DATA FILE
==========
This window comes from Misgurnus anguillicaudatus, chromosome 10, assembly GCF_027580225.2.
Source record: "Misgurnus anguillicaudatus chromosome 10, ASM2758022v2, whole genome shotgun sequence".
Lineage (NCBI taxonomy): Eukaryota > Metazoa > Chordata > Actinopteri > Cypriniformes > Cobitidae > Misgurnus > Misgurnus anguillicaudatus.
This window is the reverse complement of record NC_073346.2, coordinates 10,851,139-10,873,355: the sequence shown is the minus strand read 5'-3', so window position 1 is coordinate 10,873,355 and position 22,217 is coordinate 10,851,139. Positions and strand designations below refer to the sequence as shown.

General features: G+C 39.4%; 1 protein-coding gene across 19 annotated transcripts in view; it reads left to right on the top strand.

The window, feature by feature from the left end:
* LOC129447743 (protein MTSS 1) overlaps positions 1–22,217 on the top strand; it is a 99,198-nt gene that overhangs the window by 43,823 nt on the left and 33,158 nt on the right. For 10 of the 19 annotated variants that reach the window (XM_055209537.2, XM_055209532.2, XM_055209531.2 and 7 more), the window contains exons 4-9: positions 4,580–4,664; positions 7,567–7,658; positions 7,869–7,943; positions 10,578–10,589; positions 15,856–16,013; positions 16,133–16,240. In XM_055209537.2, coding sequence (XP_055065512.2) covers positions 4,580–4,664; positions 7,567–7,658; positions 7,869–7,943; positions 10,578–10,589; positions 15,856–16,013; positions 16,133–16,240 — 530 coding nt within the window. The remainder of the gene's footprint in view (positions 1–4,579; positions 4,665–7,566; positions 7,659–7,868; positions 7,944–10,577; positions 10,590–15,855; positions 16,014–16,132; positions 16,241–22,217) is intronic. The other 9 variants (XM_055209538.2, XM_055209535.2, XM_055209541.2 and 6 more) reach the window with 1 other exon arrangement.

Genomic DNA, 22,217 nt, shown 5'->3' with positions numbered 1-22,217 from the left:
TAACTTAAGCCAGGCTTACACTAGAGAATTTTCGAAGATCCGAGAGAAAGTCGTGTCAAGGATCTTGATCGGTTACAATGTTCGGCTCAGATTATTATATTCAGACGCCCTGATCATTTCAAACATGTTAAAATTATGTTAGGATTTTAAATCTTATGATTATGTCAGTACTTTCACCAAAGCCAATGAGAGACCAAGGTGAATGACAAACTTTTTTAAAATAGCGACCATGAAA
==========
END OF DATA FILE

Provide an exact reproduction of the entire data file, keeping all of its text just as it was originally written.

This window comes from Misgurnus anguillicaudatus, chromosome 10, assembly GCF_027580225.2.
Source record: "Misgurnus anguillicaudatus chromosome 10, ASM2758022v2, whole genome shotgun sequence".
Lineage (NCBI taxonomy): Eukaryota > Metazoa > Chordata > Actinopteri > Cypriniformes > Cobitidae > Misgurnus > Misgurnus anguillicaudatus.
This window is the reverse complement of record NC_073346.2, coordinates 10,851,139-10,873,355: the sequence shown is the minus strand read 5'-3', so window position 1 is coordinate 10,873,355 and position 22,217 is coordinate 10,851,139. Positions and strand designations below refer to the sequence as shown.

General features: G+C 39.4%; 1 protein-coding gene across 19 annotated transcripts in view; it reads left to right on the top strand.

The window, feature by feature from the left end:
* LOC129447743 (protein MTSS 1) overlaps positions 1–22,217 on the top strand; it is a 99,198-nt gene that overhangs the window by 43,823 nt on the left and 33,158 nt on the right. For 10 of the 19 annotated variants that reach the window (XM_055209537.2, XM_055209532.2, XM_055209531.2 and 7 more), the window contains exons 4-9: positions 4,580–4,664; positions 7,567–7,658; positions 7,869–7,943; positions 10,578–10,589; positions 15,856–16,013; positions 16,133–16,240. In XM_055209537.2, coding sequence (XP_055065512.2) covers positions 4,580–4,664; positions 7,567–7,658; positions 7,869–7,943; positions 10,578–10,589; positions 15,856–16,013; positions 16,133–16,240 — 530 coding nt within the window. The remainder of the gene's footprint in view (positions 1–4,579; positions 4,665–7,566; positions 7,659–7,868; positions 7,944–10,577; positions 10,590–15,855; positions 16,014–16,132; positions 16,241–22,217) is intronic. The other 9 variants (XM_055209538.2, XM_055209535.2, XM_055209541.2 and 6 more) reach the window with 1 other exon arrangement.

Genomic DNA, 22,217 nt, shown 5'->3' with positions numbered 1-22,217 from the left:
TAACTTAAGCCAGGCTTACACTAGAGAATTTTCGAAGATCCGAGAGAAAGTCGTGTCAAGGATCTTGATCGGTTACAATGTTCGGCTCAGATTATTATATTCAGACGCCCTGATCATTTCAAACATGTTAAAATTATGTTAGGATTTTAAATCTTATGATTATGTCAGTACTTTCACCAAAGCCAATGAGAGACCAAGGTGAATGACAAACTTTTTTAAAATAGCGACCATGAAA